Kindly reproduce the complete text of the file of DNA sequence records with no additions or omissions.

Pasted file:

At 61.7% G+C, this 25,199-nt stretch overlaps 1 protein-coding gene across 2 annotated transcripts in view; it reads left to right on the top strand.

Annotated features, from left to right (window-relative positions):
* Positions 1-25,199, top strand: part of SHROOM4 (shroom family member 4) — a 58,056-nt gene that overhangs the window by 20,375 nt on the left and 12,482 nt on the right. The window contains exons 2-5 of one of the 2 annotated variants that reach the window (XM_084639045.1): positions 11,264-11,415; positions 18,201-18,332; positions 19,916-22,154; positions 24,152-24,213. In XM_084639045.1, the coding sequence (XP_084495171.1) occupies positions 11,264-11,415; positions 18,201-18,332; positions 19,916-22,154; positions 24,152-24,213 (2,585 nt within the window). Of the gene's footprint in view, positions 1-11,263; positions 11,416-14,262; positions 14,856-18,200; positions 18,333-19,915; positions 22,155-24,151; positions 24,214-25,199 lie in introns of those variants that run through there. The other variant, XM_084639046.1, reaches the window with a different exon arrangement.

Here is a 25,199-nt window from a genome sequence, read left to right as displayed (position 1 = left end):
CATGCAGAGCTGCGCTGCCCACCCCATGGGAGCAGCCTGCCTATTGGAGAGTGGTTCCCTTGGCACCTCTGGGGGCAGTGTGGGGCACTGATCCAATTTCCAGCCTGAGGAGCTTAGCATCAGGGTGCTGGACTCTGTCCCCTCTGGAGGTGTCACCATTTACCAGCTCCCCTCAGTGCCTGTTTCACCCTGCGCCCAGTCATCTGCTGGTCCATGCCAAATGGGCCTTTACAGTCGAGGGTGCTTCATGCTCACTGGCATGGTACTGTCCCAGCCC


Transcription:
At 61.7% G+C, this 25,199-nt stretch overlaps 1 protein-coding gene across 2 annotated transcripts in view; it reads left to right on the top strand.

Annotated features, from left to right (window-relative positions):
* Positions 1-25,199, top strand: part of SHROOM4 (shroom family member 4) — a 58,056-nt gene that overhangs the window by 20,375 nt on the left and 12,482 nt on the right. The window contains exons 2-5 of one of the 2 annotated variants that reach the window (XM_084639045.1): positions 11,264-11,415; positions 18,201-18,332; positions 19,916-22,154; positions 24,152-24,213. In XM_084639045.1, the coding sequence (XP_084495171.1) occupies positions 11,264-11,415; positions 18,201-18,332; positions 19,916-22,154; positions 24,152-24,213 (2,585 nt within the window). Of the gene's footprint in view, positions 1-11,263; positions 11,416-14,262; positions 14,856-18,200; positions 18,333-19,915; positions 22,155-24,151; positions 24,214-25,199 lie in introns of those variants that run through there. The other variant, XM_084639046.1, reaches the window with a different exon arrangement.

Here is a 25,199-nt window from a genome sequence, read left to right as displayed (position 1 = left end):
CATGCAGAGCTGCGCTGCCCACCCCATGGGAGCAGCCTGCCTATTGGAGAGTGGTTCCCTTGGCACCTCTGGGGGCAGTGTGGGGCACTGATCCAATTTCCAGCCTGAGGAGCTTAGCATCAGGGTGCTGGACTCTGTCCCCTCTGGAGGTGTCACCATTTACCAGCTCCCCTCAGTGCCTGTTTCACCCTGCGCCCAGTCATCTGCTGGTCCATGCCAAATGGGCCTTTACAGTCGAGGGTGCTTCATGCTCACTGGCATGGTACTGTCCCAGCCC